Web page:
Rhian from kenkotea.com.au shared that you may have heard that green tea is healthy for you. Well, what if I told you matcha is an extra potent version of green tea that is made from the exact same plant, but due to its production process, is packed with even more nutrients and health benefits than regular green tea.
Whether you already drink matcha or you’re looking to start, here you’ll learn everything you want to know about the health benefits of matcha.
Type Of Green Tea
Matcha is a type of green tea made from grinding shade-grown tencha leaves into a very fine powder. It’s quite striking to look at due to how bright green it is. While its main use is tea, matcha is used for many things, such as matcha lattes, sweets, and baked goods.
The primary difference between matcha and green tea is that the leaves are shaded for three to four weeks before they’re processed to make matcha. This shading process increases the nutritional content of the leaves. These shaded leaves – tencha – are then ground into matcha green tea powder.
When you prepare matcha powder you ingest the entire tea leaf. So you get 100% of the nutrients of the tea. That’s different to brewed green tea, where the leaves are steeped in water and then discarded. With matcha, the tea powder is mixed into the drink itself, so you get all of the nutrients and more of the benefits from the tea leaf.
That’s why many consider matcha tea to be the healthier, more potent alternative for those who enjoy green tea. While other Japanese teas like sencha, genmaicha and hojicha powder are still very healthy, their nutrient levels are a bit lower than matcha. If you’ve enjoyed green tea before, you’ll likely enjoy matcha tea too. It can even be used as an alternative to coffee and other caffeine-bearing drinks, as we break down near the end of this guide.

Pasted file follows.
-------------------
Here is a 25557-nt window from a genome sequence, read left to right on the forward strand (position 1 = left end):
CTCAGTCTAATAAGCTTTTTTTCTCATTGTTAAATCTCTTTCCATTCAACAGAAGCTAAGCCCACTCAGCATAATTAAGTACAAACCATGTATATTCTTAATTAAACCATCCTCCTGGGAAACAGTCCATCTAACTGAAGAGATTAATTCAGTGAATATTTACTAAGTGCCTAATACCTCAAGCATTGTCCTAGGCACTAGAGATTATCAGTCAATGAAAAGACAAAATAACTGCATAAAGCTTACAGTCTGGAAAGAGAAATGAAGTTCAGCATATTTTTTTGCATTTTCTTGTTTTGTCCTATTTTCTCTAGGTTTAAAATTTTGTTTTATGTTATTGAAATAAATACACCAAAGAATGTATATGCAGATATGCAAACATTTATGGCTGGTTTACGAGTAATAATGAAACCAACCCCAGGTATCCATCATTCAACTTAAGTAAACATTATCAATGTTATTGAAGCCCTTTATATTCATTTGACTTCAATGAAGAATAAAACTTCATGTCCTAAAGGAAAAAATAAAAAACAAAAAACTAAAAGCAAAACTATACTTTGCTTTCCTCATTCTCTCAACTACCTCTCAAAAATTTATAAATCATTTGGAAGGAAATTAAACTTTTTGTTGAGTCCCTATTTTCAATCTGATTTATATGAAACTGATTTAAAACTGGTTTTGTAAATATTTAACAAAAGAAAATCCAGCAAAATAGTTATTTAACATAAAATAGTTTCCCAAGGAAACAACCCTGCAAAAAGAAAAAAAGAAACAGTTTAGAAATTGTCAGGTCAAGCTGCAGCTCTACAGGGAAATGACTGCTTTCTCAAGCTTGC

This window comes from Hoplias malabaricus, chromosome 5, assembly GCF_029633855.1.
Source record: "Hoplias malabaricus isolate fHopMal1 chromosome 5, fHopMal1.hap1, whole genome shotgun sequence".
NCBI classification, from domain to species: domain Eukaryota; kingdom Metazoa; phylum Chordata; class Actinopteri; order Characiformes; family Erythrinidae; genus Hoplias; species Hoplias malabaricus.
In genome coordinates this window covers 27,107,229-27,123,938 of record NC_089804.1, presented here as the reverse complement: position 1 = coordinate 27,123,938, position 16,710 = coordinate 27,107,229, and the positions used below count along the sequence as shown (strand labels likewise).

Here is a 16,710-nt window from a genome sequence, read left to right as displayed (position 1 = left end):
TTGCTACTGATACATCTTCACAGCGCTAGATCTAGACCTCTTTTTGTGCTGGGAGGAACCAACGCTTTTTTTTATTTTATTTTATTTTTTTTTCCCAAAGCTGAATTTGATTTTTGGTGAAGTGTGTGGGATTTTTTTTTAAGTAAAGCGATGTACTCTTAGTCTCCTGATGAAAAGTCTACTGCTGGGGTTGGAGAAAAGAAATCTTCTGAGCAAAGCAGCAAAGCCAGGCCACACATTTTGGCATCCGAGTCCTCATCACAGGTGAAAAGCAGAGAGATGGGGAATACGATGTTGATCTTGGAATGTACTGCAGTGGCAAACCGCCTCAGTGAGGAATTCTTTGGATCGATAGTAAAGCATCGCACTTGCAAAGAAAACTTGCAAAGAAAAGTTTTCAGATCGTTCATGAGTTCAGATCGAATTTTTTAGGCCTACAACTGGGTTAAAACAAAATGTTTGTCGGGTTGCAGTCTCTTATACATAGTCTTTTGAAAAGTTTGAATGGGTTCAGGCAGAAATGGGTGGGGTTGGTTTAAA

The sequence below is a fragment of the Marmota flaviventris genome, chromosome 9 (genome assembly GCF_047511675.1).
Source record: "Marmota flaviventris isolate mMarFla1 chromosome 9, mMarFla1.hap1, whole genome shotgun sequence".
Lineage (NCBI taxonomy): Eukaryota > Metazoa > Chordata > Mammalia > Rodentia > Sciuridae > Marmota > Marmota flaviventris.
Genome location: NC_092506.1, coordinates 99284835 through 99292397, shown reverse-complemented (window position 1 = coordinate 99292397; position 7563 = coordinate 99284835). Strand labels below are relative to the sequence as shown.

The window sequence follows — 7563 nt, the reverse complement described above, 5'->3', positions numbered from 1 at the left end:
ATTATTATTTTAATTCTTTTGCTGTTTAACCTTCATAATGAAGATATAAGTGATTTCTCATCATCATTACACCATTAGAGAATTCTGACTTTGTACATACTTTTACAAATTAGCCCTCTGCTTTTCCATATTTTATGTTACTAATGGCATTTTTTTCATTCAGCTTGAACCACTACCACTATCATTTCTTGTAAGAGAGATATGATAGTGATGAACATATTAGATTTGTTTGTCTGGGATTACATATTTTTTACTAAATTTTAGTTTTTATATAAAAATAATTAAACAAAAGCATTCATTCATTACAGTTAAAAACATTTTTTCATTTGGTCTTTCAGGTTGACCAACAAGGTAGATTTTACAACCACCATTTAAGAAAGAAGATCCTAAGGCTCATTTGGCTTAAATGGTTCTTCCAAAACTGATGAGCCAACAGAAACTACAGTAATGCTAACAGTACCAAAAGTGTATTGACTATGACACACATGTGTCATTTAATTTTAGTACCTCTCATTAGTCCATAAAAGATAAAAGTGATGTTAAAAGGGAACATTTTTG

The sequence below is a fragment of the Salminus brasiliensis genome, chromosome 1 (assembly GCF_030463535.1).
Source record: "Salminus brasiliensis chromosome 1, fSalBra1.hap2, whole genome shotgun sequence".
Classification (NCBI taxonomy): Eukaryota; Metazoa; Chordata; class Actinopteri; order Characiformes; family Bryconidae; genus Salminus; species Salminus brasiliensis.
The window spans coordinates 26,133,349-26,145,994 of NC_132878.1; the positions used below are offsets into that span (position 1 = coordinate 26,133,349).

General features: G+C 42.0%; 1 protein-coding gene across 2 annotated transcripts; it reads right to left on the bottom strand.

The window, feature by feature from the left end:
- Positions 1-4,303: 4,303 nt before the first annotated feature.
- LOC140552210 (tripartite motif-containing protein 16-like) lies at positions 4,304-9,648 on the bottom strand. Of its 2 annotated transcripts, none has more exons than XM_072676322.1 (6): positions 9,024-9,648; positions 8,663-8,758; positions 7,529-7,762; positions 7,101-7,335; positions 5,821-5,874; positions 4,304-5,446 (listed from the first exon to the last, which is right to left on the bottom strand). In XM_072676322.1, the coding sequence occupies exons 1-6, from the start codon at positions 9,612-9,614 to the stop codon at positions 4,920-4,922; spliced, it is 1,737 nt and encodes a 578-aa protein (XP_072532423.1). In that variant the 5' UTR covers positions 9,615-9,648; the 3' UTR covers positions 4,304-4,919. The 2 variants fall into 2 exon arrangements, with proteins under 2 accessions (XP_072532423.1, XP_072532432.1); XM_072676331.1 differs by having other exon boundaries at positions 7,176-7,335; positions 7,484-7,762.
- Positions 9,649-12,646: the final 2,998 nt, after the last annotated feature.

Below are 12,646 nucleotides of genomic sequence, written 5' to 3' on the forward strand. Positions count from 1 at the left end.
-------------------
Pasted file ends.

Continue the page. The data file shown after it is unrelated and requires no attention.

Grown under shade
Let’s talk more about the plant that makes matcha tea possible. That’d be the Camellia sinensis plant, whose leaves and buds are used to produce tea of all kinds. White tea, yellow tea, dark and black tea, oolong tea, and of course green tea, all come from the same plant species.
To produce matcha, the leaves of the plant are kept under shade for 20 days before the harvest. This limits the growth of the plant and causes a build-up of chlorophyll levels in the parts of the plant that are used to make tea. This triggers an increased production of amino acids, mainly theanine, which we cover in more detail later.